@ SCH

    How DARE you quote your fancy “facts” and “figures”?!?!

    The problem, as it is with most things, is that those of us who understand basic concepts – like “arithmetic,” for example – are far, far outnumbered by those who do not, despite the fact that many reasonably intelligent people (who should (have) known better) control large sums of money (read: power and influence).

    Thankfully, I have THE solution to end all solutions:

    We will do a hostile takeover (I hear some Government “employees” in the Middle East will soon be available to help) of automation company ABB (and part of Siemens, while we’re at it).

    We will then destroy the robots that build the robots that build cars, and replace them with unemployed American autoworkers. Then, these new robotworkers will use their vast experience and skill to produce robots that will in-turn finally enable GM and Chrysler to attain production efficiency.

    This will allow them to attain cost parity, if not cost dominance over the likes of their Asian (etc) competition, and regain the dominance they once knew (1/2 a century ago).

    I’ve completed an intense diligence process on this admittedly controversial plan, and I have to admit, its perfect. I will, however, entertain suggestions from my esteemed and trusted colleagues (you know who you are).

  3. Pleb
    March 30th, 2009 | 11:17 pm

    This is about breaking down the system and redesigning man so he can achieve perfection. It’s a neo-marxist or Frankfurt School marxist thing. Ayn Rand explained why it’s going down this way, and her understanding of how a peaceful marxist revolution works pretty much squares with the Frankfurt School advocates’ understanding. Rand thought that the looters and victims need each others’ approval, at least initially, which I think explains why GM is trying to market an 8 cylinder 6500 pound hybrid SUV, why financial execs in Connecticut are still holding mega expensive fundraisers for Chris Dodd, and why the looters insisted that unwilling recipients take TARP money and keep talking about the govt/bidness relationship as if they were on equal footing. The looters either need political cover, and they need the assent of their victims, who have to start thinking themselves enemies of the people, and lucky to get away with only loosing their stuff.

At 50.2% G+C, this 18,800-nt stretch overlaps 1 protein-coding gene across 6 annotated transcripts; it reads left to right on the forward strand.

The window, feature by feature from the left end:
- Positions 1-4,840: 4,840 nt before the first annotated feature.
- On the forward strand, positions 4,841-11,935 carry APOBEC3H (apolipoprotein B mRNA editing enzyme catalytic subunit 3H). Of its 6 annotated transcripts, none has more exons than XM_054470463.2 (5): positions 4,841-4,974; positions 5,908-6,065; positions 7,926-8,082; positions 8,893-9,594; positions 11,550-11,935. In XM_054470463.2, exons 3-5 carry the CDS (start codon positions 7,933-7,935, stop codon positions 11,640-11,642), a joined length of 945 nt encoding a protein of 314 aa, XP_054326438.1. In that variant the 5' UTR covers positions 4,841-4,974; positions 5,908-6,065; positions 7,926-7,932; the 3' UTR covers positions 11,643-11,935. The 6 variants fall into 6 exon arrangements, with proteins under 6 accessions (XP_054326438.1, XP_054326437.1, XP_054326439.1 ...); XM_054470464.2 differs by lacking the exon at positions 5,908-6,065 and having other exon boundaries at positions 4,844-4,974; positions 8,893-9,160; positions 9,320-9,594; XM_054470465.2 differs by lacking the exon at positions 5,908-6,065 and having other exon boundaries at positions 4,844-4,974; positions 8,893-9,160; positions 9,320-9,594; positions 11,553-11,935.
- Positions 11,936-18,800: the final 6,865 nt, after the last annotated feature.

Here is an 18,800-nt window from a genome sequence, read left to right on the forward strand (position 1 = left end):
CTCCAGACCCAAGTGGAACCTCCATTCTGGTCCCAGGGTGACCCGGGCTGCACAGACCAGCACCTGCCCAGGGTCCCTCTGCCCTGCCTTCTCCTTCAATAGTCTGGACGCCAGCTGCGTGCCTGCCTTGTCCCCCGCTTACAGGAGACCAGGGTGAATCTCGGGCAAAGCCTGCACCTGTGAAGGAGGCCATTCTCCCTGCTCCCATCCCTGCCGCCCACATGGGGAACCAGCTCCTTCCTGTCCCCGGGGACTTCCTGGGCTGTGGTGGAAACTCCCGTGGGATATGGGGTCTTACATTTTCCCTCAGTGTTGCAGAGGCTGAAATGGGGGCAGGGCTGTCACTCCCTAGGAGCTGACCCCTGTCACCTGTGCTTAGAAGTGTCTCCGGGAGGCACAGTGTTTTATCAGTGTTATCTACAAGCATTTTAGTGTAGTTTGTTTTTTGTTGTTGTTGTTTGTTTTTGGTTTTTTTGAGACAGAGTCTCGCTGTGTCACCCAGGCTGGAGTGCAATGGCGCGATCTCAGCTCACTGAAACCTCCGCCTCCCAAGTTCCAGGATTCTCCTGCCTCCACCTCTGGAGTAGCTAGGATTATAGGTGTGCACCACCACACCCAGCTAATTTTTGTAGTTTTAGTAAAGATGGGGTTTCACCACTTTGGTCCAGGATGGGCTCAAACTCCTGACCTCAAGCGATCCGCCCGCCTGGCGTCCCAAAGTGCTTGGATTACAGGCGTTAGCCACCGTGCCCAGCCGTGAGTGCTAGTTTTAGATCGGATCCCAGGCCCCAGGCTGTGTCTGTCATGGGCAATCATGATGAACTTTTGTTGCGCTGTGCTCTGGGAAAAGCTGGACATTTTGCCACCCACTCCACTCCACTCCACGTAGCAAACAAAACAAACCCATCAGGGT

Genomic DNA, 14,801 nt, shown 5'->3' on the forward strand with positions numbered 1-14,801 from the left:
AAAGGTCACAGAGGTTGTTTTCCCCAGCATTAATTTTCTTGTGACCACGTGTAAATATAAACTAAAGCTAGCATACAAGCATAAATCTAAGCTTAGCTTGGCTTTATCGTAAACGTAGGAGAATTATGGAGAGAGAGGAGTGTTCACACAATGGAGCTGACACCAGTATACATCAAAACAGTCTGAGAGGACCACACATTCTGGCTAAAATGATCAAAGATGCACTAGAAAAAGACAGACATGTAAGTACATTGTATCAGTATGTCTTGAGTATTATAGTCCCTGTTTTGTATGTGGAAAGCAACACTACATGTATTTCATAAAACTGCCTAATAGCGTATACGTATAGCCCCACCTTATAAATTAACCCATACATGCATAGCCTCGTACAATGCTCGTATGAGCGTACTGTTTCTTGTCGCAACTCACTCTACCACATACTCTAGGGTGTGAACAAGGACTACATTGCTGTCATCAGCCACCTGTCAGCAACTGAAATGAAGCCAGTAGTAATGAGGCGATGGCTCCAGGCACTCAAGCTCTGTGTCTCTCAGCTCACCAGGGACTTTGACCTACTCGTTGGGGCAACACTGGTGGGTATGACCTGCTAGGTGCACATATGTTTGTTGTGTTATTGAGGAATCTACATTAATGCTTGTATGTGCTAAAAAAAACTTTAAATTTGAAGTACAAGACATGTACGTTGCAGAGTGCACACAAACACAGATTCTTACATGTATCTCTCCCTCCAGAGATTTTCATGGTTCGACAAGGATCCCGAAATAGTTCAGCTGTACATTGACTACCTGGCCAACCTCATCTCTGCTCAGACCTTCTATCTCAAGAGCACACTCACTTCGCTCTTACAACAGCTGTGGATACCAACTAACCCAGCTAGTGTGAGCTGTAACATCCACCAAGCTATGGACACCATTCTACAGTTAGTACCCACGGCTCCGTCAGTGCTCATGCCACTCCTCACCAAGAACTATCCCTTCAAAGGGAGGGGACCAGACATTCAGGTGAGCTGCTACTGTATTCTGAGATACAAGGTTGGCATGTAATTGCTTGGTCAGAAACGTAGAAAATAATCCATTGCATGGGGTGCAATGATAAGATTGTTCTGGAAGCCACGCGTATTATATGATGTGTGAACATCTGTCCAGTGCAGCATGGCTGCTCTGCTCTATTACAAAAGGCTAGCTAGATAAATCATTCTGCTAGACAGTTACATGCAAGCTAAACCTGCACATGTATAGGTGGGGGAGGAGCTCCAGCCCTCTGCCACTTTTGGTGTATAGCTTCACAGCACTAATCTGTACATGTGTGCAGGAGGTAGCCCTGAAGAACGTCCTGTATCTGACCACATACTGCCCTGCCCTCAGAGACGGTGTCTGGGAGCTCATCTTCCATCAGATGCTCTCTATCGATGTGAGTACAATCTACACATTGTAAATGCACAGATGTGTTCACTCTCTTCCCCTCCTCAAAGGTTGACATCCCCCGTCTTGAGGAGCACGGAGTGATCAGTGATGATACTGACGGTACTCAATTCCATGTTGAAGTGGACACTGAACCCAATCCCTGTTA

You guys really didn’t read any of the political philosophy books, didja? Aside from the political applications, I found out that marxist chicks generally reject conventional morality, so mere working knowledge of left wing revolutionary cant lets just about anybody pretend to be a super baller. You haven’t made it until you’ve made it with a German communist chick.

  4. March 31st, 2009 | 8:25 am

    @ Pleb

    I read the political philosophy, forgot most of it, but somehow methinks Locke and Rousseau would have some interesting things to say about our current situation and how the gub’ment is going about dealing with it. Ya’ know, this whole “greater good” nonsense and all…

  5. Pleb
    March 31st, 2009 | 11:27 am

    The greater good, eh? Sounds like a term some guilty feeling person would use to try to justify an armed robbery or an arson.

    Not sure what Locke would have said but I’m pretty confident that Rousseau would have encouraged us to walk around naked having a lot of sex. It’s great advice but you may need to make your female associates sign waivers first before you try anything.

  6. March 31st, 2009 | 2:36 pm

    @ Pleb